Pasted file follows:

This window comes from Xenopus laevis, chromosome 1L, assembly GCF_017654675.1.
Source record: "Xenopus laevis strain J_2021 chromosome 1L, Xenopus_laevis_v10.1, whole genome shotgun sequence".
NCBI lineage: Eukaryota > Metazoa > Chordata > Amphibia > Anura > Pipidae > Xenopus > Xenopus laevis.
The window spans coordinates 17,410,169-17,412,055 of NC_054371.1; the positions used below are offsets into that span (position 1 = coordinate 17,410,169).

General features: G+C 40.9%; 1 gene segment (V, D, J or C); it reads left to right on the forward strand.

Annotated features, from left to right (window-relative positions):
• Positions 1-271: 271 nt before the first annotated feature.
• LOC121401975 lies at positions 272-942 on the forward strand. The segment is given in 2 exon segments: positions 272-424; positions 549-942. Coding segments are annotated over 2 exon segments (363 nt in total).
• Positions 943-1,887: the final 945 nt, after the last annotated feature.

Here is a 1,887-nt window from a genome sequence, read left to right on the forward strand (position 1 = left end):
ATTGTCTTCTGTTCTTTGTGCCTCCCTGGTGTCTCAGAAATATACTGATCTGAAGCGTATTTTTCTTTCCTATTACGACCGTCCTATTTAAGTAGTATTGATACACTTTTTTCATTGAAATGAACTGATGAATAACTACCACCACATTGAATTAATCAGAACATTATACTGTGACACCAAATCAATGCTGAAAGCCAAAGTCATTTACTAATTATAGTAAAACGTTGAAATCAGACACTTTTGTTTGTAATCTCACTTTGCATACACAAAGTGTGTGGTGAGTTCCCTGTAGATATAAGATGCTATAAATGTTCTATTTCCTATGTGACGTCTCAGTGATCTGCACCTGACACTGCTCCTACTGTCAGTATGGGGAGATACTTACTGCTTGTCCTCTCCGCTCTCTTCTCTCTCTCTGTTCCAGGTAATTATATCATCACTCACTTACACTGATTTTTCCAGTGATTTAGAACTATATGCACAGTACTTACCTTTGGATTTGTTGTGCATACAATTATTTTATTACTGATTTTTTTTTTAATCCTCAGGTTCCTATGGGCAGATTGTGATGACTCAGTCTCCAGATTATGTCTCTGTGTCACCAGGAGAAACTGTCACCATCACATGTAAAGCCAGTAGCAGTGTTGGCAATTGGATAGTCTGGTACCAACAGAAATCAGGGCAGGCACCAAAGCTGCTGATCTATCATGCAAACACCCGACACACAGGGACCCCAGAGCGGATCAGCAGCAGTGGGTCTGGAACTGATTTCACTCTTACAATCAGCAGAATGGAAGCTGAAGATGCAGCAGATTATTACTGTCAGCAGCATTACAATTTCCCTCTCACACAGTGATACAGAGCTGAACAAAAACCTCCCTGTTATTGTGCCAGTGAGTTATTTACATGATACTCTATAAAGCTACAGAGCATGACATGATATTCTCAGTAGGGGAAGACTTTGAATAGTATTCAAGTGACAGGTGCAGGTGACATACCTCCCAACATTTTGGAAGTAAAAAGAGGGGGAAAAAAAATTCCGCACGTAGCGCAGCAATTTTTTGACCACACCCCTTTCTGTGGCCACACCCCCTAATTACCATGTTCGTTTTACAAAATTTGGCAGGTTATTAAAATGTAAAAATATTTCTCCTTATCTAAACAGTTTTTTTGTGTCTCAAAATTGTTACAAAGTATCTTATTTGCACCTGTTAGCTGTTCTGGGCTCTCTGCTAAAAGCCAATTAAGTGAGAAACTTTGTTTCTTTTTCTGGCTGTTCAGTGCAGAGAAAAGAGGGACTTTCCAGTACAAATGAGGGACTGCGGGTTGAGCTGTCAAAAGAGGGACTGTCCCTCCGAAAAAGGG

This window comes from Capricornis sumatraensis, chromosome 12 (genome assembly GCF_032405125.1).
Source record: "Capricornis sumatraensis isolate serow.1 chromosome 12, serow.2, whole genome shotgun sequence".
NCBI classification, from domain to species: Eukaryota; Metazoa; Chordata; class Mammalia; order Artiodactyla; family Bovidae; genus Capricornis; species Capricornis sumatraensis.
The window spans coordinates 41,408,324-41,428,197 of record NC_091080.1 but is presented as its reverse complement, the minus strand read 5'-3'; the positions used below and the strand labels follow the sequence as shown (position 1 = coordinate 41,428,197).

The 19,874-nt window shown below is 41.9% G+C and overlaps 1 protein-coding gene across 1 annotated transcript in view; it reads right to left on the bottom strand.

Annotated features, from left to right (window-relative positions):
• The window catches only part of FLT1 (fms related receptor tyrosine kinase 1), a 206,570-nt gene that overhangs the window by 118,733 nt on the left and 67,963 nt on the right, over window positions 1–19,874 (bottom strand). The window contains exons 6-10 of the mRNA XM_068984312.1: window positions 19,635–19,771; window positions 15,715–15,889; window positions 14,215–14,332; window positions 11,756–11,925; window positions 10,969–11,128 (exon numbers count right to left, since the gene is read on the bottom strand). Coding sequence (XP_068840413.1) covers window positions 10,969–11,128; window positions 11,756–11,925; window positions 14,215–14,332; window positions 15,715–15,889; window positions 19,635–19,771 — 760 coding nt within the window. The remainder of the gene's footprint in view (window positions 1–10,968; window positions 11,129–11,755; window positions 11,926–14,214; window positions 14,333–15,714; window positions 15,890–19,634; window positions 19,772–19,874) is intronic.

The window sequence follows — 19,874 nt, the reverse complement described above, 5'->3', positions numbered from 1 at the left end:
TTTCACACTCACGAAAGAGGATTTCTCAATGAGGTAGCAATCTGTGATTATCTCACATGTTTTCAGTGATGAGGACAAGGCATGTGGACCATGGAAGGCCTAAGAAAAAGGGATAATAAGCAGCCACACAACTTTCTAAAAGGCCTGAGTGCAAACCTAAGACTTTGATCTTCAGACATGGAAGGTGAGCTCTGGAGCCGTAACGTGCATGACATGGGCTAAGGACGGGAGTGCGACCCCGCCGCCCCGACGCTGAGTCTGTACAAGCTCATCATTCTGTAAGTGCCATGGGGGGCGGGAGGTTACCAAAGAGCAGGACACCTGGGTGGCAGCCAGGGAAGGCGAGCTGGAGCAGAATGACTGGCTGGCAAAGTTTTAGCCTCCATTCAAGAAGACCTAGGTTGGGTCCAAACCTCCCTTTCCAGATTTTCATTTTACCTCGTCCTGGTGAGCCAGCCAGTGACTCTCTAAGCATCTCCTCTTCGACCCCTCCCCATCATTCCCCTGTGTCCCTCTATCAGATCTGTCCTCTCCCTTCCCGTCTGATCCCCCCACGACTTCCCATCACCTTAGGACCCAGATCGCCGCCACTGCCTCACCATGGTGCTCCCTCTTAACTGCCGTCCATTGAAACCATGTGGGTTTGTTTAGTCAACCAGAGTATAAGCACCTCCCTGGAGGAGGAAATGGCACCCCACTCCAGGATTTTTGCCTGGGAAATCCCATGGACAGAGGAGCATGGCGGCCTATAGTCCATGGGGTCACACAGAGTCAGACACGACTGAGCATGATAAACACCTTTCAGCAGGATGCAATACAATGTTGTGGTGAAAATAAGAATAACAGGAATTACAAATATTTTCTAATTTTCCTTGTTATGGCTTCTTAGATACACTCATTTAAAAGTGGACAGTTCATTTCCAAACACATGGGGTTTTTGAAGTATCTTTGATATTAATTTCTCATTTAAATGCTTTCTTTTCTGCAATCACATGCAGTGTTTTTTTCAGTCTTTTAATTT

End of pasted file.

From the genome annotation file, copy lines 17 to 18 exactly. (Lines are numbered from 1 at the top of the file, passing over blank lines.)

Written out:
Annotated features, from left to right (window-relative positions):
• The window catches only part of FLT1 (fms related receptor tyrosine kinase 1), a 206,570-nt gene that overhangs the window by 118,733 nt on the left and 67,963 nt on the right, over window positions 1–19,874 (bottom strand). The window contains exons 6-10 of the mRNA XM_068984312.1: window positions 19,635–19,771; window positions 15,715–15,889; window positions 14,215–14,332; window positions 11,756–11,925; window positions 10,969–11,128 (exon numbers count right to left, since the gene is read on the bottom strand). Coding sequence (XP_068840413.1) covers window positions 10,969–11,128; window positions 11,756–11,925; window positions 14,215–14,332; window positions 15,715–15,889; window positions 19,635–19,771 — 760 coding nt within the window. The remainder of the gene's footprint in view (window positions 1–10,968; window positions 11,129–11,755; window positions 11,926–14,214; window positions 14,333–15,714; window positions 15,890–19,634; window positions 19,772–19,874) is intronic.